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Be nest friends; diary.

BIRDS nest at different levels and though dunnocks, blackbirds and robins may be happy setting up home in the thicket growth of the hedge, others prefer something a bit more elevated.

When our daughters were little - but big enough to use the school bus - we'd walk up our track together and along Pixie Lane, a stretch of 100 metres between the field and the road.

Back then, the hedges were high and, sporadically, all along their length were small trees - beech, rowan and ash.

When we'd walked to the bus, there were always yellowhammers on the lower branches of the trees, singing their glorious "a little bit of bread and no cheese".

There were dunnocks, finches galore, and blue and great tits. One year we even had a pair of little owls like bookends on each side of the hedge.

Sadly, years later most of them were felled. After that, few of the birds stayed - a persistent robin, an odd blackbird and a dunnock or two. But the land changed hands and there are more enlightened residents and many of the trees have reasserted themselves. The birds are back and the other day we heard a yellowhammer.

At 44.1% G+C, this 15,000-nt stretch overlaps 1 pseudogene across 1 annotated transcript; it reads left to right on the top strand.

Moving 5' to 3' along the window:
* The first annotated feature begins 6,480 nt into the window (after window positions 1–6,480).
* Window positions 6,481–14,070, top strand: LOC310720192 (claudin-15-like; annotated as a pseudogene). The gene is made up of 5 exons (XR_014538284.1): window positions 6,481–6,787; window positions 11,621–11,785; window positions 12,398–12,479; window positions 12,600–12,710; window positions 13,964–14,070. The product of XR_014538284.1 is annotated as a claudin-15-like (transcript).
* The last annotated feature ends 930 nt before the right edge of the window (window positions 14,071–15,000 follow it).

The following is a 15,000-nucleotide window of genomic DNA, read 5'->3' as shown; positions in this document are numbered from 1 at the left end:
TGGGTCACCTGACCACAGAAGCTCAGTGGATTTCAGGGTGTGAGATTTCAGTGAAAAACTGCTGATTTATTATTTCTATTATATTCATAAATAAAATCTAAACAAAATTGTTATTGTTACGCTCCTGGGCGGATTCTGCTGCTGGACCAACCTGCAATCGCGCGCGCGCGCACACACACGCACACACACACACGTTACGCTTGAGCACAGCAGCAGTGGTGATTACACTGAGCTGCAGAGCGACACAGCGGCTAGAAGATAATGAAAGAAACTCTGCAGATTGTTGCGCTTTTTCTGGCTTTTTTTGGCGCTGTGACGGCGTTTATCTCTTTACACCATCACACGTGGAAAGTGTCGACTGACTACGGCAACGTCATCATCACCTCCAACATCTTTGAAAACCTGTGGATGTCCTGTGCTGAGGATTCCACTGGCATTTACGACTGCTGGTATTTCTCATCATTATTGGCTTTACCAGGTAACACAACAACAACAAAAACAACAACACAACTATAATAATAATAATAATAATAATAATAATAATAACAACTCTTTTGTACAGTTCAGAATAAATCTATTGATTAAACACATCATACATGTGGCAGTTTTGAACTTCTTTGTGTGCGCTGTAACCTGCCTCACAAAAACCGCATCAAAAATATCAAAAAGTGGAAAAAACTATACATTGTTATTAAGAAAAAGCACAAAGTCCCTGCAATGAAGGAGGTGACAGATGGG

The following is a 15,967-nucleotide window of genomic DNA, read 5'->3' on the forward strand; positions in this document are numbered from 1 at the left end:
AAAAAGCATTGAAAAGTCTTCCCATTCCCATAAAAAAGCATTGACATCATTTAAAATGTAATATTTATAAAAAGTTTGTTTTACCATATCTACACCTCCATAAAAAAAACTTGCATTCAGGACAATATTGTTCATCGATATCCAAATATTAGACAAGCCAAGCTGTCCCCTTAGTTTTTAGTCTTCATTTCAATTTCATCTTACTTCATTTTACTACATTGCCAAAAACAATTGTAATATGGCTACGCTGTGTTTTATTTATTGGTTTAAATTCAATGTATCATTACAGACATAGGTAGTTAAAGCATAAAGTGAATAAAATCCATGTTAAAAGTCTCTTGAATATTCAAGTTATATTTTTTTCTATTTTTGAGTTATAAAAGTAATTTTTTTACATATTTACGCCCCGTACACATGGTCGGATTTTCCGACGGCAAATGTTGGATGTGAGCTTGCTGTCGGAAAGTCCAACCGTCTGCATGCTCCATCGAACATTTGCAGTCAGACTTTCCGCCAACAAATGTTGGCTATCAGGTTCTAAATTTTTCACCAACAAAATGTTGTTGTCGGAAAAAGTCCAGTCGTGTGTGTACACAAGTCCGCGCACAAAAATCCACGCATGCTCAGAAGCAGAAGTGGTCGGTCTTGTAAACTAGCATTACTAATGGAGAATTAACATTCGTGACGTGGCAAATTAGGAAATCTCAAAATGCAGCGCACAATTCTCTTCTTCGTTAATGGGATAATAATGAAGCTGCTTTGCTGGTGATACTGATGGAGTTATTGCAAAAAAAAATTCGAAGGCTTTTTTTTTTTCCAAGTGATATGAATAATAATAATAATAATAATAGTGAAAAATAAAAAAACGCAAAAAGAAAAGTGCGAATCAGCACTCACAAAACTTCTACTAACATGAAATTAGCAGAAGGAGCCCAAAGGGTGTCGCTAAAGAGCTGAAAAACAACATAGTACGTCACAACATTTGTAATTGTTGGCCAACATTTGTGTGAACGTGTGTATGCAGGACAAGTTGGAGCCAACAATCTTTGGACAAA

TWEET DREAMS BACK to Glebe Cottage and with these memories in mind, extra nest boxes have been going up to cater for our resident birds. I'm hoping we will get a few visitors from abroad as well.

JUGGLING ACT HAVIN A G to alternate writing and doing telly with real gardening can sometimes pose problems. Deadlines seem to coincide with fine, sunny days - and deluges with spare time.

We've been taking to covering up sections of the raised beds with tarpaulins or plastic sheet ahead of the rain.

It's worthwhile - not only does it keep the soil dry enough to work on, but it lifts the temperature too.

CAPTION(S):

A perching yellowhammer

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Title Annotation:Features
Publication:South Wales Echo (Cardiff, Wales)
Date:Mar 21, 2015
Words:310
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